Project description:BACKGROUND:SNP data of goats of three Mediterranean countries were used for population studies and reconstruction of geographical patterning. 496 individuals belonging to Italian, Albanian and Greek breeds were genotyped to assess the basic population parameters. RESULTS:A total of 26 SNPs were used, for a total of 12,896 genotypes assayed. Statistical analysis revealed that breeds are not so similar in terms of genetic variability, as reported in studies performed using different markers. The Mantel test showed a strongly significant correlation between genetic and geographic distance. Also, PCA analysis revealed that breeds are grouped according to geographical origin, with the exception of the Greek Skopelos breed. CONCLUSION:Our data point out that the use of SNP markers to analyze a wider breed sample could help in understanding the recent evolutionary history of domestic goats. We found correlation between genetic diversity and geographic distance. Also PCA analysis shows that the breeds are well differentiated, with good correspondence to geographical locations, thus confirming the correlation between geographical and genetic distances. This suggests that migration history of the species played a pivotal role in the present-day structure of the breeds and a scenario in which coastal routes were easier for migrating in comparison with inland routes. A westward coastal route to Italy through Greece could have led to gene flow along the Northern Mediterranean.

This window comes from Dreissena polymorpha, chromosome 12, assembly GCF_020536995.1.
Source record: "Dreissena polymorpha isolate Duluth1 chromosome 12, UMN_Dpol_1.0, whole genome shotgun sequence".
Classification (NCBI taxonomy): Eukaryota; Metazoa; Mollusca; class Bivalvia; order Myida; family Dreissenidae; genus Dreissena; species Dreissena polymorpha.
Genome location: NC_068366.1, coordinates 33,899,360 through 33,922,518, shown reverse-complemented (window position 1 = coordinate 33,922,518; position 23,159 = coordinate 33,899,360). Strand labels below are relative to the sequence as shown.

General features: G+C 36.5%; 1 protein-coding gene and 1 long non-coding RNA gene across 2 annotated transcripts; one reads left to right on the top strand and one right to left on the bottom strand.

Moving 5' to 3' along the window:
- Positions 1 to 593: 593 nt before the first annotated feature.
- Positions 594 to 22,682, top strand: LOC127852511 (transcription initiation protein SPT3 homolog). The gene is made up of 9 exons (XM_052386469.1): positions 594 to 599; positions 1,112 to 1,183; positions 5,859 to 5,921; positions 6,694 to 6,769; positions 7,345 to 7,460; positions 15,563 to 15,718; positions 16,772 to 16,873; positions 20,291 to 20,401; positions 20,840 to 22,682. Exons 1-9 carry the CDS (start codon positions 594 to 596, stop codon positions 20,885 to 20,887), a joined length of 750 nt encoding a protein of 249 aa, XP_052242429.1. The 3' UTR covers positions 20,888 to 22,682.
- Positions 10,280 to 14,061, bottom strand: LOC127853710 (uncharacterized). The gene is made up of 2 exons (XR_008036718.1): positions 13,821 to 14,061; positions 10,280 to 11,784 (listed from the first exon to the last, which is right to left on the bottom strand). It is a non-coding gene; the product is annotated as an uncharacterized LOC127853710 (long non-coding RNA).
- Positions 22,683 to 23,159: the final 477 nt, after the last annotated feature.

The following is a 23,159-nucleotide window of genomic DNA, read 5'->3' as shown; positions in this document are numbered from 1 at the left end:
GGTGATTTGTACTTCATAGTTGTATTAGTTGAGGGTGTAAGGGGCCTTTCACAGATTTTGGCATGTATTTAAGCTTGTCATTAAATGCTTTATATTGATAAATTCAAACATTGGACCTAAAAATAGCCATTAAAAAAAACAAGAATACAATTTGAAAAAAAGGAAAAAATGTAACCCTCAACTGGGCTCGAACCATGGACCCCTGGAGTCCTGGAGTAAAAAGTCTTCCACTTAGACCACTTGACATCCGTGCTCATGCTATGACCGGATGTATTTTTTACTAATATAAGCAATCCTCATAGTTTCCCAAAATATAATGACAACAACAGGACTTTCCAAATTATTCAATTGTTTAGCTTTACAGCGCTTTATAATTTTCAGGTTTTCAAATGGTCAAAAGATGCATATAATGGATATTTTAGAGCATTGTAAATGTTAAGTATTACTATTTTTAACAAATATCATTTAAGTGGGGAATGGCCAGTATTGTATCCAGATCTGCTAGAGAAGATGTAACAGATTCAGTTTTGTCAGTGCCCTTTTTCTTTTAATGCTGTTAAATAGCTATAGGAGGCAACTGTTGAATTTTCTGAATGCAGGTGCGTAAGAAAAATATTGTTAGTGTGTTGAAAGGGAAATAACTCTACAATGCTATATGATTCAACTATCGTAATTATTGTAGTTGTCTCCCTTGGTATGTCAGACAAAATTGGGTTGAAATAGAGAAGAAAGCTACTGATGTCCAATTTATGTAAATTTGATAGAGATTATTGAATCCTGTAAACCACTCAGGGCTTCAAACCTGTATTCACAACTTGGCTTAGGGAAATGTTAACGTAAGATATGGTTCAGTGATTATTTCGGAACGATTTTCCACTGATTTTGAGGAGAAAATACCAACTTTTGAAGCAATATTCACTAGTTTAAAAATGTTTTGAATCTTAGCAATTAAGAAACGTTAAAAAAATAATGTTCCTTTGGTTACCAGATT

Project description:The checklist of Porifera of Greece was created in the framework of the Greek Taxon Information System (GTIS), an initiative of the LifeWatchGreece Research Infrastructure (ESFRI) that has resumed efforts to compile a complete checklist of species recorded from Greece. An updated checklist of Porifera was created on the basis of a list of the Aegean Demospongiae and Homoscleromorpha published one decade ago. All records of species known to occur in Greek waters were taxonomically validated and cross-checked for possible inaccuracies and omissions. Then, all recent publications were reviewed and the species recorded from 2006 to date were added to the list.The updated checklist of Porifera of Greece comprises 215 species, classified to 111 genera, 65 families, 24 orders, and 4 classes. In total, 34 new additions were made to the previous species list (8 Calcarea, 17 Demospongiae, 1 Hexactinellida, and 6 Homoscleromorpha) with Calcarea being listed for the first time from the area. The demosponge orders Poecilosclerida, Dictyoceratida, Tetractinellida, Haplosclerida, and Suberitida have the highest number of species covering 62% of the known Greek sponge species richness. It is worth mentioning that 8 species have been first described from Greek waters, 7 of which are considered endemic to this area. Our bibliographic overview also revealed knowledge gaps with regard to specific habitats typically rich in sponge diversity, and marine sectors of Greece.